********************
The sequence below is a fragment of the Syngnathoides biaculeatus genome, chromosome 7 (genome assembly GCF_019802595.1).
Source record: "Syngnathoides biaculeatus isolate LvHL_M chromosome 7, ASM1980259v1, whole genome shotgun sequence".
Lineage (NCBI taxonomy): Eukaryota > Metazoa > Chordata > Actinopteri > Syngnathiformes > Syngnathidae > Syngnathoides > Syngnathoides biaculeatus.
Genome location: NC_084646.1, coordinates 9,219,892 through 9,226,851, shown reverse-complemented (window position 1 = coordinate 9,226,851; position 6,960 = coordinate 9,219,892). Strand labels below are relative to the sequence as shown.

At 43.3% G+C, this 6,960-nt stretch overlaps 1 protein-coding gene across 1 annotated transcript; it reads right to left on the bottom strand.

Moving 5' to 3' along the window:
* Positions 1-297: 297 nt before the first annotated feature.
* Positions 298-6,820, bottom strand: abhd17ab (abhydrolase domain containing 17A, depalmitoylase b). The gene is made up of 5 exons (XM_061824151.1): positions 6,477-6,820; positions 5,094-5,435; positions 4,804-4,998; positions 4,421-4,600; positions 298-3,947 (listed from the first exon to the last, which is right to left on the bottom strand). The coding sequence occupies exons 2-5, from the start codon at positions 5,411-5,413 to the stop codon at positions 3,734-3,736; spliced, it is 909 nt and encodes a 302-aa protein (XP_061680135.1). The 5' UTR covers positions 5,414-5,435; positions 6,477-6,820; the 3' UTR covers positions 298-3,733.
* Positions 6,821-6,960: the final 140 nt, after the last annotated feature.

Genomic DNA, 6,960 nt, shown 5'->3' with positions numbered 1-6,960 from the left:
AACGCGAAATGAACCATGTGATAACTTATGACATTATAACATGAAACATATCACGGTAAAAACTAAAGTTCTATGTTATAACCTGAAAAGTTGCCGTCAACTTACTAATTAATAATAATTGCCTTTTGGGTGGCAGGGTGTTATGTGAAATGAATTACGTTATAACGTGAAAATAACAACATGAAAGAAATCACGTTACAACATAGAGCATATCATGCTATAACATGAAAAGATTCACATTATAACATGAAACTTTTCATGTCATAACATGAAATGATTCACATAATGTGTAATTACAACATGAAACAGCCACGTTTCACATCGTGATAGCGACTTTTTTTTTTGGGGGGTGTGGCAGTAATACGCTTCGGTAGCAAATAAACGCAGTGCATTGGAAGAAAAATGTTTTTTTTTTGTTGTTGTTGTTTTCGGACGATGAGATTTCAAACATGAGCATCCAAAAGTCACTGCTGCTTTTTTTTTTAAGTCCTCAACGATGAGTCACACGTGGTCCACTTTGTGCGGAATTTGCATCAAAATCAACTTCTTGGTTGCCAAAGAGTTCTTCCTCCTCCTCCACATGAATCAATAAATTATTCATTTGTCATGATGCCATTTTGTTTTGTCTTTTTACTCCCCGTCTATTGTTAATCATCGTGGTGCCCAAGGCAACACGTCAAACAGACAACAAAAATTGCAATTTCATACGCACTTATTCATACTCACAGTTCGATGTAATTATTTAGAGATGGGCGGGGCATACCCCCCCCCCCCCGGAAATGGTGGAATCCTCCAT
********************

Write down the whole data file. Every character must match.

The sequence below is a fragment of the Syngnathoides biaculeatus genome, chromosome 7 (genome assembly GCF_019802595.1).
Source record: "Syngnathoides biaculeatus isolate LvHL_M chromosome 7, ASM1980259v1, whole genome shotgun sequence".
Lineage (NCBI taxonomy): Eukaryota > Metazoa > Chordata > Actinopteri > Syngnathiformes > Syngnathidae > Syngnathoides > Syngnathoides biaculeatus.
Genome location: NC_084646.1, coordinates 9,219,892 through 9,226,851, shown reverse-complemented (window position 1 = coordinate 9,226,851; position 6,960 = coordinate 9,219,892). Strand labels below are relative to the sequence as shown.

At 43.3% G+C, this 6,960-nt stretch overlaps 1 protein-coding gene across 1 annotated transcript; it reads right to left on the bottom strand.

Moving 5' to 3' along the window:
* Positions 1-297: 297 nt before the first annotated feature.
* Positions 298-6,820, bottom strand: abhd17ab (abhydrolase domain containing 17A, depalmitoylase b). The gene is made up of 5 exons (XM_061824151.1): positions 6,477-6,820; positions 5,094-5,435; positions 4,804-4,998; positions 4,421-4,600; positions 298-3,947 (listed from the first exon to the last, which is right to left on the bottom strand). The coding sequence occupies exons 2-5, from the start codon at positions 5,411-5,413 to the stop codon at positions 3,734-3,736; spliced, it is 909 nt and encodes a 302-aa protein (XP_061680135.1). The 5' UTR covers positions 5,414-5,435; positions 6,477-6,820; the 3' UTR covers positions 298-3,733.
* Positions 6,821-6,960: the final 140 nt, after the last annotated feature.

Genomic DNA, 6,960 nt, shown 5'->3' with positions numbered 1-6,960 from the left:
AACGCGAAATGAACCATGTGATAACTTATGACATTATAACATGAAACATATCACGGTAAAAACTAAAGTTCTATGTTATAACCTGAAAAGTTGCCGTCAACTTACTAATTAATAATAATTGCCTTTTGGGTGGCAGGGTGTTATGTGAAATGAATTACGTTATAACGTGAAAATAACAACATGAAAGAAATCACGTTACAACATAGAGCATATCATGCTATAACATGAAAAGATTCACATTATAACATGAAACTTTTCATGTCATAACATGAAATGATTCACATAATGTGTAATTACAACATGAAACAGCCACGTTTCACATCGTGATAGCGACTTTTTTTTTTGGGGGGTGTGGCAGTAATACGCTTCGGTAGCAAATAAACGCAGTGCATTGGAAGAAAAATGTTTTTTTTTTGTTGTTGTTGTTTTCGGACGATGAGATTTCAAACATGAGCATCCAAAAGTCACTGCTGCTTTTTTTTTTAAGTCCTCAACGATGAGTCACACGTGGTCCACTTTGTGCGGAATTTGCATCAAAATCAACTTCTTGGTTGCCAAAGAGTTCTTCCTCCTCCTCCACATGAATCAATAAATTATTCATTTGTCATGATGCCATTTTGTTTTGTCTTTTTACTCCCCGTCTATTGTTAATCATCGTGGTGCCCAAGGCAACACGTCAAACAGACAACAAAAATTGCAATTTCATACGCACTTATTCATACTCACAGTTCGATGTAATTATTTAGAGATGGGCGGGGCATACCCCCCCCCCCCCGGAAATGGTGGAATCCTCCAT